For analysis, each path was converted into a series of straight segments, following a variant of the procedures of Schultheiss et al. (2016). First, the paths on paper were scanned into digital format. The digital paths were digitized using the software Plot Digitizer™ (plotdigitizer.sourceforge.net). The points were converted into *x*–*y* coordinates, with (0, 0) being the center of the grid and the start point of search. Straight segments were extracted using the software R™ (version 64 3.3). To qualify as a new straight segment, two criteria needed to be satisfied: (1) the turn angle must be > 45° and (2) the segment must continue for at least 4 cm (samples of digitized trajectories are shown in Fig. S1.) We used the 45° threshold as it was applied in a number of studies on searching in *M. bagoti* (Schultheiss and Cheng 2011, 2013; Schultheiss et al. 2013, 2016). We used a shorter distance threshold after the turn because *M. midas* moved more slowly than *M. bagoti*, so that the 4-cm distance excluded any turns on the spot, which both species have been observed to do (*M. bagoti*: Wystrach et al. 2014; *M. midas*: personal observations). We maintained a turn angle threshold of 45° so that the results could be compared to search distributions found in *M. bagoti*. Straight segments were computed until the ant reached a radius of 4 m, at which point the animal could be outside of the grid, or else until the end of the test. None of the ants searching in the twilight on natural substrate reached this limit, 9 of 24 ants searching in daylight on natural substrate did, and all the ants searching on both artificial substrates reached the 4-m limit in the course of the test. From the straight segments, three variables that Schultheiss et al. (2016) examined were also analyzed over successive segments in each of the conditions: the absolute turn angle, the segment length and the distance from the end of the segment to the start of search (0, 0). These analyses faced a trade-off between the number of segments and the number of ants in the sample, with a larger number of segments resulting in fewer ants that produced that many segments. We settled on analyzing the first 20 segments in each condition. Standard analyses of variance were conducted on these dependent measures in R, with conditions as between-subjects factor and segment number as a repeated measure. As already indicated, Day Natural (*n* = 23) and Twilight Natural (*n* = 23) entered one set of analyses, whilst Uniform (*n* = 13) and Quasi-fractal (*n* = 13) entered a second set of analyses.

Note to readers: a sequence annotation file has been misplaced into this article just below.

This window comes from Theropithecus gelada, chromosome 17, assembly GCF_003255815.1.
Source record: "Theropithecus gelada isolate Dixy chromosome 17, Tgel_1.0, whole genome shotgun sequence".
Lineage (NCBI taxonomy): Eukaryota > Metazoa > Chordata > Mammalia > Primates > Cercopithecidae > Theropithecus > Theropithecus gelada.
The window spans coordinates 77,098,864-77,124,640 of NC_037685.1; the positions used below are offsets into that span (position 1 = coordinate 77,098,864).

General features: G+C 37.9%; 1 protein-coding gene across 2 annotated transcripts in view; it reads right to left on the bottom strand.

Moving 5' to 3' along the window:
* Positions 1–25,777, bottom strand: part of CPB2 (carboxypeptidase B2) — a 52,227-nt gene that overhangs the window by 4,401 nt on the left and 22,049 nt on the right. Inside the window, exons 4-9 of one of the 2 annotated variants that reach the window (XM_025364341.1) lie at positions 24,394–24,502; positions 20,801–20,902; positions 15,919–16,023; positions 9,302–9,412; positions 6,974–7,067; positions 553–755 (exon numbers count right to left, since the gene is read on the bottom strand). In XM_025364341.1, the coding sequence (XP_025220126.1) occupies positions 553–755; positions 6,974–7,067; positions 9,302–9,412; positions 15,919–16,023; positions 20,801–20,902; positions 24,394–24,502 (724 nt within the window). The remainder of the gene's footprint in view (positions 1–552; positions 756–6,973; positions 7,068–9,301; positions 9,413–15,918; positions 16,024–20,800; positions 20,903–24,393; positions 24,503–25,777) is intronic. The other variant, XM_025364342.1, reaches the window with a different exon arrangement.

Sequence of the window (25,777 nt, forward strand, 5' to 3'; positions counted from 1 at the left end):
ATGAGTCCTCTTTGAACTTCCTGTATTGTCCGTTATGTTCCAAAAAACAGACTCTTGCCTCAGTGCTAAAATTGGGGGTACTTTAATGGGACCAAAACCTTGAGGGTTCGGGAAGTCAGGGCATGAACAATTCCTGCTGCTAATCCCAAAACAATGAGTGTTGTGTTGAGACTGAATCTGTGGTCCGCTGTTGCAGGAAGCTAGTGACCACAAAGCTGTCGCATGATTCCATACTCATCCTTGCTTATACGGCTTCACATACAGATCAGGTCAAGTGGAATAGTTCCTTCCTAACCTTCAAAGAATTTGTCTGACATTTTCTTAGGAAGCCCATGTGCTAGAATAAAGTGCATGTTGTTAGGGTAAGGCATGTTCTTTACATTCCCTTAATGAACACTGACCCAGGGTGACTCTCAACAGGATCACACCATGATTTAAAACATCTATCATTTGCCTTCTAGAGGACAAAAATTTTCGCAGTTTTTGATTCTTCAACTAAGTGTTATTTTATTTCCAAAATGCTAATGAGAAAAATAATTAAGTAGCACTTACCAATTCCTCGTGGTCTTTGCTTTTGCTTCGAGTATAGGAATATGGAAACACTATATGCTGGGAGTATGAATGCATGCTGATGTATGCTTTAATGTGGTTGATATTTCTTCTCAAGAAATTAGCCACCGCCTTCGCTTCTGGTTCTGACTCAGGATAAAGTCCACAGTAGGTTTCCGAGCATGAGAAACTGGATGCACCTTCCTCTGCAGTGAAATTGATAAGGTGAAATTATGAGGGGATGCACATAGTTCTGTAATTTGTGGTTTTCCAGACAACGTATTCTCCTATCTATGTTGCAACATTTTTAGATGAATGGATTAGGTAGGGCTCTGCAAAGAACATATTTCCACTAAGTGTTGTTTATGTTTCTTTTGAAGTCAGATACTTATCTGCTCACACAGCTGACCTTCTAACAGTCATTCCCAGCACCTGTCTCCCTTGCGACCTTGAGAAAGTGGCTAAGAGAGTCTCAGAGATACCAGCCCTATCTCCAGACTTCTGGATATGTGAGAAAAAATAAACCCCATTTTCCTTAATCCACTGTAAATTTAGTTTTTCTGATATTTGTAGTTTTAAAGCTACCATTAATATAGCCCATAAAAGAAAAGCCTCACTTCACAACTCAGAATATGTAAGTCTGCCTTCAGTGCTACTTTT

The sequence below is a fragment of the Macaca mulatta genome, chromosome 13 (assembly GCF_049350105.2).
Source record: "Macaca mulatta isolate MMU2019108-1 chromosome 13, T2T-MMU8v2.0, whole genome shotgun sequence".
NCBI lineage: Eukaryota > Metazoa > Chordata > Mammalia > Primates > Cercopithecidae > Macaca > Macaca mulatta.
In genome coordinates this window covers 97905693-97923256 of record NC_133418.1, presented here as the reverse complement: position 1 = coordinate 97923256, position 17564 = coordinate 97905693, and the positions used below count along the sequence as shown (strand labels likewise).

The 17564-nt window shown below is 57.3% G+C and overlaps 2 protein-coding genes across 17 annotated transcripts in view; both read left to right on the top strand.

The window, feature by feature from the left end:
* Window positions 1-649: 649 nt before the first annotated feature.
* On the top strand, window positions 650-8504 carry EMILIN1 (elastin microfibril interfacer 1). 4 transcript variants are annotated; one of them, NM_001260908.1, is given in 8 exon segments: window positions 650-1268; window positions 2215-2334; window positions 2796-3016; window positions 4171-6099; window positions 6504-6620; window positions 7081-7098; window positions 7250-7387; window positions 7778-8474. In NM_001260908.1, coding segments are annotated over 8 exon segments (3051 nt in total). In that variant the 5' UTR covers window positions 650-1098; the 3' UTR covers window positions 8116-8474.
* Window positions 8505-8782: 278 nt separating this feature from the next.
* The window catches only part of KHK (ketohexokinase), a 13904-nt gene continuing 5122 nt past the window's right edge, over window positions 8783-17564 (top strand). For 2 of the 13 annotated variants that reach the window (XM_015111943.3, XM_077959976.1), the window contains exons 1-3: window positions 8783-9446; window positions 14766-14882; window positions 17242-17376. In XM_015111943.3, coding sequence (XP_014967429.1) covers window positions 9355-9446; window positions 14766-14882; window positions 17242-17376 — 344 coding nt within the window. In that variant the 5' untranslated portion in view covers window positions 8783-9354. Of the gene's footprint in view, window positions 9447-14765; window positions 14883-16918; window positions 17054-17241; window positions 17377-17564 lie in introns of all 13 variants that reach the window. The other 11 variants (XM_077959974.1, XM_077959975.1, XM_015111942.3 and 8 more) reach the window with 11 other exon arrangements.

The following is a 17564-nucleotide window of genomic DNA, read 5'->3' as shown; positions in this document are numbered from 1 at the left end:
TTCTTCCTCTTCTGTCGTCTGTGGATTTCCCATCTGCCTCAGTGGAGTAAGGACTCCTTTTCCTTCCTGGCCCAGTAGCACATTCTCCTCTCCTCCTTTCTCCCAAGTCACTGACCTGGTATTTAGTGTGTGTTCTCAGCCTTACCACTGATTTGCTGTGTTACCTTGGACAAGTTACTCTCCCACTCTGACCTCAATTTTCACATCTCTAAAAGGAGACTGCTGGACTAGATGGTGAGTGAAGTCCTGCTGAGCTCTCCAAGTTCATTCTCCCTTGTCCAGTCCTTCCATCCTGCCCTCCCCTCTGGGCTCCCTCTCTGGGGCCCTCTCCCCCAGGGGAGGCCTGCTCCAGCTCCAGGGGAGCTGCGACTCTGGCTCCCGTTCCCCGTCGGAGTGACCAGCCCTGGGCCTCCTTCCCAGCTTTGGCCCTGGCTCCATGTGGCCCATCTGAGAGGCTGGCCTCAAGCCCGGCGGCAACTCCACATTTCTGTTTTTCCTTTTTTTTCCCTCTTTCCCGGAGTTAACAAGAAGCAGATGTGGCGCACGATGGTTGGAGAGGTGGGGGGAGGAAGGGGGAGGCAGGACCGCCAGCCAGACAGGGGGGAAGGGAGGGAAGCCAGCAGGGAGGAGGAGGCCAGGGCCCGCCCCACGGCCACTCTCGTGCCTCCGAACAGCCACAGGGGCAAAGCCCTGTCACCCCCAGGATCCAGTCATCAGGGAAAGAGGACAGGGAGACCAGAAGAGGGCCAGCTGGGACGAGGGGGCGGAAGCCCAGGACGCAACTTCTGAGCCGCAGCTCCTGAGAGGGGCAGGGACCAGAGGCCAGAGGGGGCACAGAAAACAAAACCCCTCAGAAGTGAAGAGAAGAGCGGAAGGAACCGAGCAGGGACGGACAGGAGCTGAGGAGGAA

The distributions of segment lengths were also examined, fitted by four different models. For these analyses, all straight segments from all ants were included, not only the first 20. The segments in each condition were arranged in order of length, and the maximum likelihood estimates proposed by Edwards (2011) were used to fit four equations: a single exponential, a double exponential, a stretched exponential, and a power law function, the last of which indicates a Lévy search.